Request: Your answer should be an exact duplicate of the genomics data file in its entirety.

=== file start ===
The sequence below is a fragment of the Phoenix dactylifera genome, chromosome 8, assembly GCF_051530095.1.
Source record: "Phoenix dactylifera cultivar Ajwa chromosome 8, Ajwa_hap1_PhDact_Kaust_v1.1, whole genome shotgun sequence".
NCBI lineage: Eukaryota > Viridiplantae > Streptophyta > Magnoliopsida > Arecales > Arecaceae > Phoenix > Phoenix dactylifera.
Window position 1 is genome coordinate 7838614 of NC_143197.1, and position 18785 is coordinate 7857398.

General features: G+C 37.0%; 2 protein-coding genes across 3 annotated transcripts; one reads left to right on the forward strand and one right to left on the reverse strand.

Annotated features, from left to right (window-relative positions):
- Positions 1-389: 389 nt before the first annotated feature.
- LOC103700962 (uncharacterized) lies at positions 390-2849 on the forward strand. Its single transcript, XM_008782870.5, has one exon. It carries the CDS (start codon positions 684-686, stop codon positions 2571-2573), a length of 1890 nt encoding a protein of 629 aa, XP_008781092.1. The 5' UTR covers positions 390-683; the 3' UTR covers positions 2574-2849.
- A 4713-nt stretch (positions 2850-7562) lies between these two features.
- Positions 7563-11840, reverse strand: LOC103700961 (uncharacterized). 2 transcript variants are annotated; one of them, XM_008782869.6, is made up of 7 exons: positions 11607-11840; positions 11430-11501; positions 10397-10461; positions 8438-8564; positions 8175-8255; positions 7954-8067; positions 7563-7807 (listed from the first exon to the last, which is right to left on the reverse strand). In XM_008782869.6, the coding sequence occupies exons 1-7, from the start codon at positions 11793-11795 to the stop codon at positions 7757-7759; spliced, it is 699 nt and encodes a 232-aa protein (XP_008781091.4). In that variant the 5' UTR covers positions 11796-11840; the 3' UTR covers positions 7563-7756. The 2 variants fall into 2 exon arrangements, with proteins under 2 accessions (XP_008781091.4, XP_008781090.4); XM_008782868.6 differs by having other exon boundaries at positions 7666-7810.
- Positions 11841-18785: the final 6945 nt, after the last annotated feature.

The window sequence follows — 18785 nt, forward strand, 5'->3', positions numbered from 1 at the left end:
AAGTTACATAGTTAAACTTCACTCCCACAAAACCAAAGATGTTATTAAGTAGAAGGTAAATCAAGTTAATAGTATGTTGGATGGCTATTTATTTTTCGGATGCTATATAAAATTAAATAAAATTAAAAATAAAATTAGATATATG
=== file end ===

The sequence below is a fragment of the Phoenix dactylifera genome, chromosome 8, assembly GCF_051530095.1.
Source record: "Phoenix dactylifera cultivar Ajwa chromosome 8, Ajwa_hap1_PhDact_Kaust_v1.1, whole genome shotgun sequence".
NCBI lineage: Eukaryota > Viridiplantae > Streptophyta > Magnoliopsida > Arecales > Arecaceae > Phoenix > Phoenix dactylifera.
Window position 1 is genome coordinate 7838614 of NC_143197.1, and position 18785 is coordinate 7857398.

General features: G+C 37.0%; 2 protein-coding genes across 3 annotated transcripts; one reads left to right on the forward strand and one right to left on the reverse strand.

Annotated features, from left to right (window-relative positions):
- Positions 1-389: 389 nt before the first annotated feature.
- LOC103700962 (uncharacterized) lies at positions 390-2849 on the forward strand. Its single transcript, XM_008782870.5, has one exon. It carries the CDS (start codon positions 684-686, stop codon positions 2571-2573), a length of 1890 nt encoding a protein of 629 aa, XP_008781092.1. The 5' UTR covers positions 390-683; the 3' UTR covers positions 2574-2849.
- A 4713-nt stretch (positions 2850-7562) lies between these two features.
- Positions 7563-11840, reverse strand: LOC103700961 (uncharacterized). 2 transcript variants are annotated; one of them, XM_008782869.6, is made up of 7 exons: positions 11607-11840; positions 11430-11501; positions 10397-10461; positions 8438-8564; positions 8175-8255; positions 7954-8067; positions 7563-7807 (listed from the first exon to the last, which is right to left on the reverse strand). In XM_008782869.6, the coding sequence occupies exons 1-7, from the start codon at positions 11793-11795 to the stop codon at positions 7757-7759; spliced, it is 699 nt and encodes a 232-aa protein (XP_008781091.4). In that variant the 5' UTR covers positions 11796-11840; the 3' UTR covers positions 7563-7756. The 2 variants fall into 2 exon arrangements, with proteins under 2 accessions (XP_008781091.4, XP_008781090.4); XM_008782868.6 differs by having other exon boundaries at positions 7666-7810.
- Positions 11841-18785: the final 6945 nt, after the last annotated feature.

The window sequence follows — 18785 nt, forward strand, 5'->3', positions numbered from 1 at the left end:
AAGTTACATAGTTAAACTTCACTCCCACAAAACCAAAGATGTTATTAAGTAGAAGGTAAATCAAGTTAATAGTATGTTGGATGGCTATTTATTTTTCGGATGCTATATAAAATTAAATAAAATTAAAAATAAAATTAGATATATG